In Georgia, riding a bicycle while under the influence of alcohol is a crime. Bicycles are considered moving vehicles for Georgia’s DUI laws. Law enforcement officers in Atlanta have the authority to arrest Atlanta bicyclists for riding while under the influence of alcohol (DUI). Bicycle DUI arrests often occur on college campuses when students attempt to ride their bicycle home from parties while intoxicated. As bicycling grows in popularity in Atlanta, law enforcement officers may begin making more bicycle-related DUI arrests.
If you’re facing an Atlanta bicycle DUI charge, Carter Pilgrim, Attorneys at Law can help. Our law firm focuses entirely on representing clients who face DUI charges. We pride ourselves on vigorously fighting for our clients’ rights. Our attorneys formerly prosecuted DUI charges and have an inside understanding of DUI trials. The consequences of a bicycle DUI conviction can be severe. Our law firm is open 24 hours a day. If you’re facing a bicycle DUI charge, contact our law firm today to schedule your free initial consultation.
Georgia’s DUI Law Applies to All Moving Vehicles Including Bicycles
Georgia’s DUI law extends to bicycling while under the influence of alcohol or drugs. Georgia law prohibits drivers from driving or being in actual physical control of any moving vehicle when one or more of the following circumstances occur:
- The person is under the influence of alcohol, drugs, or any tox vapor, resulting in unsafe driving
- The driver is under the influence of two or more specified substances, resulting in unsafe driving
- The driver’s blood alcohol concentration is .08 percent or higher within three hours of driving
- The driver’s blood, urine, or both contain any amount of a controlled substance or marijuana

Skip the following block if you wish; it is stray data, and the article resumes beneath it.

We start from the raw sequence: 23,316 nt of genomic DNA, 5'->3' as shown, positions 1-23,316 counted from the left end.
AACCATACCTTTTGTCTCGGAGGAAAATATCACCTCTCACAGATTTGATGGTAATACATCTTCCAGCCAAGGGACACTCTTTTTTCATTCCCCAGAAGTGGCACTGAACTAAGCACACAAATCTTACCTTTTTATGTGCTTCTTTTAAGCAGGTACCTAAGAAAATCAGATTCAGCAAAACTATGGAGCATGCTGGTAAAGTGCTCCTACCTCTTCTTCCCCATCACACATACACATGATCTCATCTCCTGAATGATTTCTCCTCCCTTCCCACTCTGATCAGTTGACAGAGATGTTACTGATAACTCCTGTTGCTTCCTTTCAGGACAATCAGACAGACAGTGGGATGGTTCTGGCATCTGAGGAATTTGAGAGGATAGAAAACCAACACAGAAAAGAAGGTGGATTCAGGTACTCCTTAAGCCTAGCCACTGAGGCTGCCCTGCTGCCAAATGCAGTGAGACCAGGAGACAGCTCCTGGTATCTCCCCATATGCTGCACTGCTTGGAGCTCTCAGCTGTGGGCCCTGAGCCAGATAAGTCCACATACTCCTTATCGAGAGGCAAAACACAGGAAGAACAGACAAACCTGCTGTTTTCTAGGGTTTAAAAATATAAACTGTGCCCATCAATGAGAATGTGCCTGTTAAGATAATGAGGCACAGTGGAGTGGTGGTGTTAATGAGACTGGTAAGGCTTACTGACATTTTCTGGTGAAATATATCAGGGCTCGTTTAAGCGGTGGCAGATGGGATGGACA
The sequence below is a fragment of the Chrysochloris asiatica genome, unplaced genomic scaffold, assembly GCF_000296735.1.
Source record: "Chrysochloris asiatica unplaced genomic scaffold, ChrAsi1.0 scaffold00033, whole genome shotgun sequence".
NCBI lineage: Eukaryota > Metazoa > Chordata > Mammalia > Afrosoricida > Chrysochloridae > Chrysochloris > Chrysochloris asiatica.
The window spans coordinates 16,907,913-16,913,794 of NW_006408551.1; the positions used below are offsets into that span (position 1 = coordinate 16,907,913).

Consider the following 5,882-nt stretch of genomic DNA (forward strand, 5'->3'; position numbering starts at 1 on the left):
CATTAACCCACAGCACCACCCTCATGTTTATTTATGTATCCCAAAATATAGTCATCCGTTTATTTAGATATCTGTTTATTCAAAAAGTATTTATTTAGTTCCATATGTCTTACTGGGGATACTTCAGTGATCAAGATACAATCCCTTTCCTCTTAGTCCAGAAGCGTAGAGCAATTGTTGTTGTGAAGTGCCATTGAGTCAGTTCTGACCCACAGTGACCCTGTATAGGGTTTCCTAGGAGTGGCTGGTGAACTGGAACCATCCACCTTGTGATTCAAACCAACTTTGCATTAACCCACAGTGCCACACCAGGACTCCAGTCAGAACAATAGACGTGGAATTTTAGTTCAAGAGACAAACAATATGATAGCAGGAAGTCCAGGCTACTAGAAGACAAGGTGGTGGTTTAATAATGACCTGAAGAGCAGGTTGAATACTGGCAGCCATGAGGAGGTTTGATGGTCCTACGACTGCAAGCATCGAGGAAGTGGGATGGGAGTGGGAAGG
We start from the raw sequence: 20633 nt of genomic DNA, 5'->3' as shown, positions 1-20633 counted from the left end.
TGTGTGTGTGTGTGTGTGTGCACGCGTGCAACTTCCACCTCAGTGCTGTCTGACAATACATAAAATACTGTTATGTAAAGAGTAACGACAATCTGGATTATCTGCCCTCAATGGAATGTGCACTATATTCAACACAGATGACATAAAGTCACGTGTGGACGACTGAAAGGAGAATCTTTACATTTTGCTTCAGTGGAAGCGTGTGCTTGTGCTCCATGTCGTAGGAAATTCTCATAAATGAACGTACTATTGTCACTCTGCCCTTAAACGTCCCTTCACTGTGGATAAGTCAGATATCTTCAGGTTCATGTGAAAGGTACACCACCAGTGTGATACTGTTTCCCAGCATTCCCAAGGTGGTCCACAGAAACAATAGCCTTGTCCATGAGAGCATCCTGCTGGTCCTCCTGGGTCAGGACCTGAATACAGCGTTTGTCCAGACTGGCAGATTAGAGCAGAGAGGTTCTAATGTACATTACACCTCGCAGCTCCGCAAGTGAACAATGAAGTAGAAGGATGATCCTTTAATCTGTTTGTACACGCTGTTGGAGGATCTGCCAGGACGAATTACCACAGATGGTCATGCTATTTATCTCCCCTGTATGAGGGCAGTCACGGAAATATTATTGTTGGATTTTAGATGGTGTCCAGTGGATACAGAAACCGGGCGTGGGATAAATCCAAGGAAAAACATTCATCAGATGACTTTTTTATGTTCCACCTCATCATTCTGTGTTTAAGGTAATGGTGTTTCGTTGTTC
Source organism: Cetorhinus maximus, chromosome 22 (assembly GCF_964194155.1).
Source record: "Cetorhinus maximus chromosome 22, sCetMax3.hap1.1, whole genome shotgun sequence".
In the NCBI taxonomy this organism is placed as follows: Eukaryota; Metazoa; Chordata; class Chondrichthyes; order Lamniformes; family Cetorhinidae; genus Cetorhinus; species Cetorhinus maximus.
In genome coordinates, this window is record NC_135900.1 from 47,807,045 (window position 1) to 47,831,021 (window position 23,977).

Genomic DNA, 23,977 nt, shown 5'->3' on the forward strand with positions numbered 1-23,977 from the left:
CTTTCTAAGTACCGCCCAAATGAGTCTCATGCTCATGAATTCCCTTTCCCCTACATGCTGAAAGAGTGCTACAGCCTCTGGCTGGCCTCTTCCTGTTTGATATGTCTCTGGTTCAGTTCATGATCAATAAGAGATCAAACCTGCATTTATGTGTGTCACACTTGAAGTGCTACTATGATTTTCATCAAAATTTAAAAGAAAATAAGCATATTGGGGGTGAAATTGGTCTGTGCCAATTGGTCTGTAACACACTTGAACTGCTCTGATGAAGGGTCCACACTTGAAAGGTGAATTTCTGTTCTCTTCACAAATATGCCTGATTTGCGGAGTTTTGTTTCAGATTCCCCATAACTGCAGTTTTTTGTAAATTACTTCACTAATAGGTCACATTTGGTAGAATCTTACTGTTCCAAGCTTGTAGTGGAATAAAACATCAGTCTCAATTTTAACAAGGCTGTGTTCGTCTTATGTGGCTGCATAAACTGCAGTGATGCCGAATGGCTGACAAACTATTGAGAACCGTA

It is worth noting that Georgia courts have rules that a bicycle is considered a moving vehicle because the state’s DUI law does not refer to motor vehicles; the statute refers to moving vehicles. Thus, the motorization of the vehicle is not a requirement for making a DUI arrest. A corresponding Georgia statute defines moving vehicles as any device which transports a person or property upon a highway.
Since bicycles transport people on highways, they meet the statutory definition of moving vehicles. The Court extended the scope of Georgia’s DUI statute beyond highways, determining that the law applies throughout the entire state of Georgia. Thus, bicyclists face the same DUI charges as motor vehicle drivers who drive while under the influence of drugs or alcohol.
Penalties for Riding a Bicycle While Under the Influence of Alcohol
While Georgia’s DUI laws apply to bicycles and motor vehicles, the penalties of a bicycle-related DUI are less severe. The penalties that motor vehicle operators face when convicted of a Georgia DUI do not apply to bicyclists convicted of a DUI. Georgia courts treat a bicycle DUI conviction as an ordinary misdemeanor offense. Those convicted of a DUI in a motor vehicle face penalties related to the suspension or revocation of their driving license. Courts will not impose driver’s license penalties on defendants convicted of a bicycle-related DUI.